How long is Australia livable after the bushfires?

Australia faces the worst crisis of bushfires, drought and flooding, environmentalists warn the frequency to increase due to climate change

Little flakes of white ash have already spread across most parts of Australia due to the raging bushfires and environmentalists wonder if this has caused long-lasting damage to the country. On January 4, 2020, heat waves set a record high in Sydney at 120 degrees Fahrenheit (48.9 degrees Celsius) and became one of the hottest places on earth overnight.

Apart from the dangers of bushfires, Australia is staring at drought and the regional lands of New South Wales with a tiny population of more than 38,000 people, is running out of water and its dam is at just 3.7 percent capacity. Weather forecasts predict that even the 3.7 percent might all but dry up by May 2020, leaving residents with empty taps.

Australian bushfire
Wikimedia Commons

Surprisingly, even the most remote Aboriginal community in Central Australia is also running out of drinking water and small towns in Queensland are relying on charity handouts of water. Environmentalists claim the bushfires have caused drastic climate change and in the coming years, there's a high risk of sea-level water rising and might cause flooding, which is a threat to most of the Australian cities as the majority of its people live around the coastline.

Australian bushfires
The Australian bushfires captured by the Suomi NPP Satellite. NASA Worldview, Earth Observing System Data and Information System EOSDIS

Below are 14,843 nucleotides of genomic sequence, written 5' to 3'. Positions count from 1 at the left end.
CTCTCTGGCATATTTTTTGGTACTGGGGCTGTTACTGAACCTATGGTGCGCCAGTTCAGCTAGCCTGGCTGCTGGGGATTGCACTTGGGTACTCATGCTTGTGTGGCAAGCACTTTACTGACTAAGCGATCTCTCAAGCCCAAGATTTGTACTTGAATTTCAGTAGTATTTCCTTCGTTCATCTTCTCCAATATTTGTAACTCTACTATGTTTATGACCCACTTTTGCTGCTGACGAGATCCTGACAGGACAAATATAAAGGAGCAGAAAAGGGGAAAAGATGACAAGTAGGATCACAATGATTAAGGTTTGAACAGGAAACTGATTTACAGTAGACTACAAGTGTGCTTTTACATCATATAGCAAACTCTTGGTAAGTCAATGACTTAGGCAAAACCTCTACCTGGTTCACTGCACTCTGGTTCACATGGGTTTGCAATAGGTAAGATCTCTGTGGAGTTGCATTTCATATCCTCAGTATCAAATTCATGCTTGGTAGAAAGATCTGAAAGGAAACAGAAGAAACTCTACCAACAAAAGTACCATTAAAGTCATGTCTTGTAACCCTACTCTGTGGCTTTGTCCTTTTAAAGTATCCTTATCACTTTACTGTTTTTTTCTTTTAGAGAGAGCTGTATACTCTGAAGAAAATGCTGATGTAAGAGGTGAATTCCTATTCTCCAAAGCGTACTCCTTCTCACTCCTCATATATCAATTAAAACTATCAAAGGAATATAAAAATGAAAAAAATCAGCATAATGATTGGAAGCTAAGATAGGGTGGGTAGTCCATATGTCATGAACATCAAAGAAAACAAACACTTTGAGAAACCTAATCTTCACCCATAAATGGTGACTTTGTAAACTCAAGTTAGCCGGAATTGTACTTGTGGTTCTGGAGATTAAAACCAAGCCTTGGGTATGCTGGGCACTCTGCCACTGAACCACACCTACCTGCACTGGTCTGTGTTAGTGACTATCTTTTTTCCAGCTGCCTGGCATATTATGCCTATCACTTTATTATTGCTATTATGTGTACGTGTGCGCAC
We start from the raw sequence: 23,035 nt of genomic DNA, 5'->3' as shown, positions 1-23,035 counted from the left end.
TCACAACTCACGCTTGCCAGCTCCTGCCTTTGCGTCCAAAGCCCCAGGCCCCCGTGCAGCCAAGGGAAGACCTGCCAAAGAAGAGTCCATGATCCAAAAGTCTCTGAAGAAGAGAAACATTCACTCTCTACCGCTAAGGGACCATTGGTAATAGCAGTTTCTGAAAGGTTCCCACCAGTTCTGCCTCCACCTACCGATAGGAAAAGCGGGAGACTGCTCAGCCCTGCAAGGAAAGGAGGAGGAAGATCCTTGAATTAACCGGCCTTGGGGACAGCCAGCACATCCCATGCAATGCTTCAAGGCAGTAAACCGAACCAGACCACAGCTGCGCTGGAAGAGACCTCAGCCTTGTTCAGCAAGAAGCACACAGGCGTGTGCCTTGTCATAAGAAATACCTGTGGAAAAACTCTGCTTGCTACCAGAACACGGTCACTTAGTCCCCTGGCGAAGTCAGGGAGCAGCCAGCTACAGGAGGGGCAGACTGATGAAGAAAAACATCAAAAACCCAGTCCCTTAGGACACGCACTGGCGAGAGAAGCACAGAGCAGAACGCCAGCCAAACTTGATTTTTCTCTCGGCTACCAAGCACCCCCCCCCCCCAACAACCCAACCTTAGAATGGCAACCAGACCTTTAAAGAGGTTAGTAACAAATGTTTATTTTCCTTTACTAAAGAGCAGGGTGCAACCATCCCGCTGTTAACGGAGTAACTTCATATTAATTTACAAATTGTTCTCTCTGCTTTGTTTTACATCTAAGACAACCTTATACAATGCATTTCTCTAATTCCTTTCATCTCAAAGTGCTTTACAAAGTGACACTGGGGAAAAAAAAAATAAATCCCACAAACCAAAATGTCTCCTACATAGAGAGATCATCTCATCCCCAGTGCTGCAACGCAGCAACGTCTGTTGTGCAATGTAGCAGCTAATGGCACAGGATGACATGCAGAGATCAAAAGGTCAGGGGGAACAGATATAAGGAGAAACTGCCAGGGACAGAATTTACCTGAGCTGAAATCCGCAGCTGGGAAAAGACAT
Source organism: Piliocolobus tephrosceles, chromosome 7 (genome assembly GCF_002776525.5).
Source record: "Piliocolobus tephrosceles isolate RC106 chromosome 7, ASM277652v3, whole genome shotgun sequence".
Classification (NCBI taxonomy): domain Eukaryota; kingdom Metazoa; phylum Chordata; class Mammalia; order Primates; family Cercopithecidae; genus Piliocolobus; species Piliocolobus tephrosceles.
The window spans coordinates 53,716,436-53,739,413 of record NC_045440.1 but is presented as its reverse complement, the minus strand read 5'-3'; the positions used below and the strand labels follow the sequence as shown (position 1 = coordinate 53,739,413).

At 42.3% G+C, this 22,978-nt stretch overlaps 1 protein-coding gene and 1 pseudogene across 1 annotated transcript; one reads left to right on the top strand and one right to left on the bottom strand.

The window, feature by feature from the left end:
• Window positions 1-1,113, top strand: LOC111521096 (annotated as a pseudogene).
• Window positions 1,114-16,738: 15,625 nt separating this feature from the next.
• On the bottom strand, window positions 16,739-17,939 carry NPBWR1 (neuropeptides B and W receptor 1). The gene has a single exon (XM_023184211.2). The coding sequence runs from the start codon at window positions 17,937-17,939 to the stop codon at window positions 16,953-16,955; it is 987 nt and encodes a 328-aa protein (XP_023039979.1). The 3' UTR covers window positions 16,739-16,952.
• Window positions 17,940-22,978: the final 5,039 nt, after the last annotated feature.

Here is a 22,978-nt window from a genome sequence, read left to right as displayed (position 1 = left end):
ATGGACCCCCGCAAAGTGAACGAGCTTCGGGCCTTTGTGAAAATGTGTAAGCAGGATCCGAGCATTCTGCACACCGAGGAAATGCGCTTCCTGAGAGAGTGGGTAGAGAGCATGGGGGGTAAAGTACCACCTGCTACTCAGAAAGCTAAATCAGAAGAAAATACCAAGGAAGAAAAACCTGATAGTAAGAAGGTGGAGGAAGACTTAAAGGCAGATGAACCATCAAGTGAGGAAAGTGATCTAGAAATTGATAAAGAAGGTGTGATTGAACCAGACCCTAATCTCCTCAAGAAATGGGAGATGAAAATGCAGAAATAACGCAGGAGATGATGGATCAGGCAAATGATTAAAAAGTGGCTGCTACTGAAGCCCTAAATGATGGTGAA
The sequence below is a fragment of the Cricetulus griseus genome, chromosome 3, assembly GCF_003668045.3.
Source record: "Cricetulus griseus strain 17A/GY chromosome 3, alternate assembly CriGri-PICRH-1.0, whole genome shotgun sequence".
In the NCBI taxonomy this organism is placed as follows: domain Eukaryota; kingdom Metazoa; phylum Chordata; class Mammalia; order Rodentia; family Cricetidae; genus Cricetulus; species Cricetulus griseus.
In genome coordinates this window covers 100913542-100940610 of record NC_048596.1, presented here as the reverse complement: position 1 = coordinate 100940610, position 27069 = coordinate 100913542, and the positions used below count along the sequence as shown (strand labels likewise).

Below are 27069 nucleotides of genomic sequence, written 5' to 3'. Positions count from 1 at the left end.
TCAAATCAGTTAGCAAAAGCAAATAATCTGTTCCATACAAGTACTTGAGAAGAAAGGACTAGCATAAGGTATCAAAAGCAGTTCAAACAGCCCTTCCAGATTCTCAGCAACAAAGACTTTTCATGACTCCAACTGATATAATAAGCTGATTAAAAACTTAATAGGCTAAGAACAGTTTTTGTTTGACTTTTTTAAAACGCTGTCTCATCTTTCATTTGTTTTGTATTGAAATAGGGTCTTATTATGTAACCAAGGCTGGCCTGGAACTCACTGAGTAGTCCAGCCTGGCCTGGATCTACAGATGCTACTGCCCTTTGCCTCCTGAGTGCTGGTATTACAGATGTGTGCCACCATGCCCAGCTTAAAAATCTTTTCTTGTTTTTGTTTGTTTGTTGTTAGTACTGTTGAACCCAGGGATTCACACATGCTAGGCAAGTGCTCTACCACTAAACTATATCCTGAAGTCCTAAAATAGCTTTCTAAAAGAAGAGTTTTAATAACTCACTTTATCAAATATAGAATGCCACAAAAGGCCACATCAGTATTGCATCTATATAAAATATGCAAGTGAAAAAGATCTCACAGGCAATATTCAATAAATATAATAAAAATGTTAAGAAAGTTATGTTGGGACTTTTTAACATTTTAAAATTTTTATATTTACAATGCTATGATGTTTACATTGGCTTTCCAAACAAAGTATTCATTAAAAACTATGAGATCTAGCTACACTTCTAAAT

What can be done to safeguard Australia?

Catherine Ryland, an urban planner and a bushfire-resilience expert gave out steps to combat climate change across Australia and if implemented, can save millions of lives. She said the Government should plan more developmental conversation retreat by rebuilding infrastructure in low-risk locations and reducing development in high-risk areas, even at the cost of relocating existing communities, which she says is the "biggest, bravest, boldest step."

"Everyone is suddenly starting to realize that we actually need to plan better for those things, instead of just keep sprawling out into the bush or closer to the ocean," said Catherine Ryland to The Atlantic.

Also, The Planning Institute of Australia has released a similar assessment made by Catherine Ryland and put across the idea of a national settlement strategy. It highlighted that large parts of Australia were more at risk from climate change and if not acted swiftly and in a timely manner, there would be a national disaster.